While you may already be aware of research that links working irregular shifts with increased risks for breast cancer and diabetes, a study published online on BMJ suggests that you’ll need to add cardiovascular ailments to the mix as well, reports MedicalNewsToday.com. And that’s on top of the more mundane issues of stress, the disruption of the circadian rhythm, and the difficulty of achieving a work-life balance.

Results of the study indicate that, on average, those who work irregular hours or are on the mid-shift or night shift have a 24-percent higher risk for coronary events, a 23-percent higher risk for heart attack, and a 5-percent higher risk for stroke than those who work standard day shifts. In fact, those who worked the night shift were found to have a 41-percent risk for coronary events.

The researchers, who belonged to an international team made up of Canadians and Norwegians, were able to work out these numbers by reviewing 34 studies that covered a total of over 2 million participants. However, they caution that the results linking shift work and cardiovascular disease is “controversial,” reports MedicalNewsToday.com. This is partially because of the variety of studies they used as the basis for their research as well as the datedness of some of the analyses.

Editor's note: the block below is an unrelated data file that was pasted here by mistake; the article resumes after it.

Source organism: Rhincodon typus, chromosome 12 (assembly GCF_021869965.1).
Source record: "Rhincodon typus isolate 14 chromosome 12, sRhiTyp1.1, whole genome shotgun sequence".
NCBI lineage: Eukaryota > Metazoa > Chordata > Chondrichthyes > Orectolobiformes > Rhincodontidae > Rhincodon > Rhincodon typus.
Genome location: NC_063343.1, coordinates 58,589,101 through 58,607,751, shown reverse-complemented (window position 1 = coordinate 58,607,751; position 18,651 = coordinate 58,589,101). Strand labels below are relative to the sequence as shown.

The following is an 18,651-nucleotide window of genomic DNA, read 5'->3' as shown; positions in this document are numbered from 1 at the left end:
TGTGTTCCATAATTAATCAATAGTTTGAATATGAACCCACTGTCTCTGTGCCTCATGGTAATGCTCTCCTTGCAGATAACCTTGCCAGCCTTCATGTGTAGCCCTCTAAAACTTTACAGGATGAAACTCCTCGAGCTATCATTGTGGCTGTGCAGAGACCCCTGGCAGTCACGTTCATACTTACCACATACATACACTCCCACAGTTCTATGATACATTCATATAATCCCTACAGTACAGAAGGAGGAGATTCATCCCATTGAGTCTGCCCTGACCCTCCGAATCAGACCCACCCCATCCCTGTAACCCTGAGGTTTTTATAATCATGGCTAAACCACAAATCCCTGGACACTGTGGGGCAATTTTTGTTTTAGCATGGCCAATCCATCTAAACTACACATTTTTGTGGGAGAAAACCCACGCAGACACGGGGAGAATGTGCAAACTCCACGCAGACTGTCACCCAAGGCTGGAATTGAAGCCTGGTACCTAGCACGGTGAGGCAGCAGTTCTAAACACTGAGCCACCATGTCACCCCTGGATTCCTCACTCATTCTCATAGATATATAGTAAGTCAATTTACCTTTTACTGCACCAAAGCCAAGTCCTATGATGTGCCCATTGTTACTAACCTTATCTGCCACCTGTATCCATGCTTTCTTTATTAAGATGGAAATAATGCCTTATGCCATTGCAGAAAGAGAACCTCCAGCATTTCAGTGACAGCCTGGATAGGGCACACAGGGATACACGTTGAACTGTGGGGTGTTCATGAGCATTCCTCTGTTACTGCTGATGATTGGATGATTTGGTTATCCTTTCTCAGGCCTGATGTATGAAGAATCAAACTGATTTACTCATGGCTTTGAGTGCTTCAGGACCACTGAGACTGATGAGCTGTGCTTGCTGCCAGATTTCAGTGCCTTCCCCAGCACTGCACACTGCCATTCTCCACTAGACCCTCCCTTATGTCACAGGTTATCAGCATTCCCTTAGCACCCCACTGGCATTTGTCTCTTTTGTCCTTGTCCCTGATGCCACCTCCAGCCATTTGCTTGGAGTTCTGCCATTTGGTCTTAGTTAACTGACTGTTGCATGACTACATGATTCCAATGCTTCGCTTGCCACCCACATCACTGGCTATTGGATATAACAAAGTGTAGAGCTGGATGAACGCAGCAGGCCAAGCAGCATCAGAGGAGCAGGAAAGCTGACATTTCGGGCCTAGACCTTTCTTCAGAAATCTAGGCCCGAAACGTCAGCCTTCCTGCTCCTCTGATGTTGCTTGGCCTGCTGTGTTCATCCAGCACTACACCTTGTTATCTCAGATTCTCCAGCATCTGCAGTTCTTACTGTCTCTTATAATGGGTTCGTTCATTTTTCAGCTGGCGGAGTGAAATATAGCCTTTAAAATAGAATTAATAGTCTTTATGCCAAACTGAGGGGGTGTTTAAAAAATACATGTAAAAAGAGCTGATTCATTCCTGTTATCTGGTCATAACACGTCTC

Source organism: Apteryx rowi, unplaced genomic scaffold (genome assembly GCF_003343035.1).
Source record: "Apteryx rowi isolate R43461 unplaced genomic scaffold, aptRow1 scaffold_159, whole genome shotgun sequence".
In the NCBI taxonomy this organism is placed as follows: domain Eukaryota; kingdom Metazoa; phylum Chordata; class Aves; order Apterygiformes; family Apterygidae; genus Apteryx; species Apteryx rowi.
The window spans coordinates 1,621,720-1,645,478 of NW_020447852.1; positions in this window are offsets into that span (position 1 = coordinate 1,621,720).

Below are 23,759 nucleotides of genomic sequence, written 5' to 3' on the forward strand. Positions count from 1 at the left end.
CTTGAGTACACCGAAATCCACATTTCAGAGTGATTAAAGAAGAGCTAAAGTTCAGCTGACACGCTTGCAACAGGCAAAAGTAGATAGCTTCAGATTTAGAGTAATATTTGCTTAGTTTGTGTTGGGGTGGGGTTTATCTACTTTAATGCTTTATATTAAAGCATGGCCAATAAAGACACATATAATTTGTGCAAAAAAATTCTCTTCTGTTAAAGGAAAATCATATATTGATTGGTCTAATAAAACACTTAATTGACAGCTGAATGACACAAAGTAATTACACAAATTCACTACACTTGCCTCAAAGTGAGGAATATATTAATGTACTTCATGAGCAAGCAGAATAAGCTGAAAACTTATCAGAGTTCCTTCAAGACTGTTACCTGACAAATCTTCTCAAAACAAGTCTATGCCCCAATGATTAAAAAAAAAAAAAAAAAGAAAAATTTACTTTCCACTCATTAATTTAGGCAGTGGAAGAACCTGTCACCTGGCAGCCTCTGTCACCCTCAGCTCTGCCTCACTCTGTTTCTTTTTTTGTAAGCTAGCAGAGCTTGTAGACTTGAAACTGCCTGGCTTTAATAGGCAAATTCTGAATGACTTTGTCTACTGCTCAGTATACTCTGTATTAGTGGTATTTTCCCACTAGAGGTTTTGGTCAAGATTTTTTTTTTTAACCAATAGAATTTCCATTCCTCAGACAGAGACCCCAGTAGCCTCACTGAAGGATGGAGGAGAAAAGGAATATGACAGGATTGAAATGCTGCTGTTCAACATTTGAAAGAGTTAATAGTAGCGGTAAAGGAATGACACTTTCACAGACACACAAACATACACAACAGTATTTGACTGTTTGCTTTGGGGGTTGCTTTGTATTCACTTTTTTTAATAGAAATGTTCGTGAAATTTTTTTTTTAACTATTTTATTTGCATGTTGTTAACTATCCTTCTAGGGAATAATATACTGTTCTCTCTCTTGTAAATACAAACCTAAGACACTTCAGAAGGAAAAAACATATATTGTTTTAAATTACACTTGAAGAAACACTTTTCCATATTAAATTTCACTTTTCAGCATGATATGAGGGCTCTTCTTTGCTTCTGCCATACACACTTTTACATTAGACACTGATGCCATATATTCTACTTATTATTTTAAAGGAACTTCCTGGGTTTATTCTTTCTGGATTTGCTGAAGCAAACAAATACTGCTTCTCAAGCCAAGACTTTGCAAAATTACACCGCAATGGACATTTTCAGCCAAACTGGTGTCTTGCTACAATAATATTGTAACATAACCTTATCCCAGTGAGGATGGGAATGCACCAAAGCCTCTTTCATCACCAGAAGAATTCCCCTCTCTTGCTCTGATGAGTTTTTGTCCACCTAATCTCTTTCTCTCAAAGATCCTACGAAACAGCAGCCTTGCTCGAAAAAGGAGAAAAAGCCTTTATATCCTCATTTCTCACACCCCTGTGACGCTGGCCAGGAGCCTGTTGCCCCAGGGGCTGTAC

Controversy aside, however, the researchers underscore the importance of their findings, given the high frequency of shift work in their own countries. This may be even more significant for countries like the Philippines, in which a large number of people are employed by companies engaged in business process outsourcing (BPO). And while it may not be possible for everyone to switch to a regular day shift, awareness of the health risks that come with shift work will at least help companies and employees alike be more vigilant about early detection and prevention.

This means that, if you work an unusual shift, it’s even more important for you to adopt a healthy lifestyle with regard to diet, exercise, de-stressing, and more. You should also find out about early warning signs of heart problems so you won’t be caught unawares if you find yourself or a coworker manifesting these symptoms.


(Photo from Outsourced courtesy of Universal Media Studios and In Cahoots Productions)

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